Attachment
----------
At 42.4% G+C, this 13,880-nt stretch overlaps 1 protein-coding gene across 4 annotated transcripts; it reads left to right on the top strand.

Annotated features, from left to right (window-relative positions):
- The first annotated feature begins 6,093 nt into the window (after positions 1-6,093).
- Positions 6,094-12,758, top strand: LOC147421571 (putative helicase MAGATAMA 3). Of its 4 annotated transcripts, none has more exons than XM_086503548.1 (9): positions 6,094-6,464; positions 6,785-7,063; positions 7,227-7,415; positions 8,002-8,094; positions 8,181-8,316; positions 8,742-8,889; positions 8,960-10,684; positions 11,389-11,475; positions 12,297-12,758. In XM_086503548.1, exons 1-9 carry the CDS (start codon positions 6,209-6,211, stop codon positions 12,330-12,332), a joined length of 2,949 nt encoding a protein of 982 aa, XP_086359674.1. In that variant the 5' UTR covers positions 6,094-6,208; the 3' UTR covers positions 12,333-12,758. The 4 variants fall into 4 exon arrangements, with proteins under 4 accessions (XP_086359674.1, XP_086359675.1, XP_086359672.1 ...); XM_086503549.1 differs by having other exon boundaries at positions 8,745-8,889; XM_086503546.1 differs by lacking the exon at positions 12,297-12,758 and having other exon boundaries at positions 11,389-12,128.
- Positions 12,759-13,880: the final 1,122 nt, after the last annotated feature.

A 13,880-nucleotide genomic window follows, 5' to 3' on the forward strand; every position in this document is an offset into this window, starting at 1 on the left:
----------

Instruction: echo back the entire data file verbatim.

At 42.4% G+C, this 13,880-nt stretch overlaps 1 protein-coding gene across 4 annotated transcripts; it reads left to right on the top strand.

Annotated features, from left to right (window-relative positions):
- The first annotated feature begins 6,093 nt into the window (after positions 1-6,093).
- Positions 6,094-12,758, top strand: LOC147421571 (putative helicase MAGATAMA 3). Of its 4 annotated transcripts, none has more exons than XM_086503548.1 (9): positions 6,094-6,464; positions 6,785-7,063; positions 7,227-7,415; positions 8,002-8,094; positions 8,181-8,316; positions 8,742-8,889; positions 8,960-10,684; positions 11,389-11,475; positions 12,297-12,758. In XM_086503548.1, exons 1-9 carry the CDS (start codon positions 6,209-6,211, stop codon positions 12,330-12,332), a joined length of 2,949 nt encoding a protein of 982 aa, XP_086359674.1. In that variant the 5' UTR covers positions 6,094-6,208; the 3' UTR covers positions 12,333-12,758. The 4 variants fall into 4 exon arrangements, with proteins under 4 accessions (XP_086359674.1, XP_086359675.1, XP_086359672.1 ...); XM_086503549.1 differs by having other exon boundaries at positions 8,745-8,889; XM_086503546.1 differs by lacking the exon at positions 12,297-12,758 and having other exon boundaries at positions 11,389-12,128.
- Positions 12,759-13,880: the final 1,122 nt, after the last annotated feature.

A 13,880-nucleotide genomic window follows, 5' to 3' on the forward strand; every position in this document is an offset into this window, starting at 1 on the left: